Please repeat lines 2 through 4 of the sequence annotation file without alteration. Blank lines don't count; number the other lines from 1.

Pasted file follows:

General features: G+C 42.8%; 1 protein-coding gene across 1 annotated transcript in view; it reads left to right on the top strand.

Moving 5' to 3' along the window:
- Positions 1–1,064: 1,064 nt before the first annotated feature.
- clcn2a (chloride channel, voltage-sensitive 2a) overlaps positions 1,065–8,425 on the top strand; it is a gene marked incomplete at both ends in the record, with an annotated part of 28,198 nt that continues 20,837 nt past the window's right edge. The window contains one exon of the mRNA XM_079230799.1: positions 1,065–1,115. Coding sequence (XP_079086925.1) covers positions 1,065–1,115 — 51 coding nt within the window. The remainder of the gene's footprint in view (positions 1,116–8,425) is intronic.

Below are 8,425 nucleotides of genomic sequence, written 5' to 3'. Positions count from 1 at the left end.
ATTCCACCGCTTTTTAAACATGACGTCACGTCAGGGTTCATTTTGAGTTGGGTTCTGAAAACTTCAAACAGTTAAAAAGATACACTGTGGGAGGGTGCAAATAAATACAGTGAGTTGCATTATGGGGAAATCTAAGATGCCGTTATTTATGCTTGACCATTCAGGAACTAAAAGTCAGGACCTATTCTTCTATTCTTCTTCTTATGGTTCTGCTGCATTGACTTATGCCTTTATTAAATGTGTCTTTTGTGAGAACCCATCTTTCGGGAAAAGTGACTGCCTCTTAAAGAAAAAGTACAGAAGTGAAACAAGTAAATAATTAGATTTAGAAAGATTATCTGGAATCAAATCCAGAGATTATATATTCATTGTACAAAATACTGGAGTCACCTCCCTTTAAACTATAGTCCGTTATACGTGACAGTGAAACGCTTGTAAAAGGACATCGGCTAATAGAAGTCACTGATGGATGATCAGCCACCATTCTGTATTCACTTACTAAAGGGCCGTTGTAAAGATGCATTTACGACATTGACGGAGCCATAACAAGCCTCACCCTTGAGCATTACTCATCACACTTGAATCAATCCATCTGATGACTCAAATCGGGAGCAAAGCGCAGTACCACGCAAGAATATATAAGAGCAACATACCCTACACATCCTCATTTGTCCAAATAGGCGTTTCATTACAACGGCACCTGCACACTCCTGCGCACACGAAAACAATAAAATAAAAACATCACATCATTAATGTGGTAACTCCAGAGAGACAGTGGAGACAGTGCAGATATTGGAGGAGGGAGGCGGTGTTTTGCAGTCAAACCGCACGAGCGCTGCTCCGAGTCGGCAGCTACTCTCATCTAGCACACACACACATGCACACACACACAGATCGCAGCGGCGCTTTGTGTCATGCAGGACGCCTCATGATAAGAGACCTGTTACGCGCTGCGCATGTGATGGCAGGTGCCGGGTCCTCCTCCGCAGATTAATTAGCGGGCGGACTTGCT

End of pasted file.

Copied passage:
Moving 5' to 3' along the window:
- Positions 1–1,064: 1,064 nt before the first annotated feature.
- clcn2a (chloride channel, voltage-sensitive 2a) overlaps positions 1,065–8,425 on the top strand; it is a gene marked incomplete at both ends in the record, with an annotated part of 28,198 nt that continues 20,837 nt past the window's right edge. The window contains one exon of the mRNA XM_079230799.1: positions 1,065–1,115. Coding sequence (XP_079086925.1) covers positions 1,065–1,115 — 51 coding nt within the window. The remainder of the gene's footprint in view (positions 1,116–8,425) is intronic.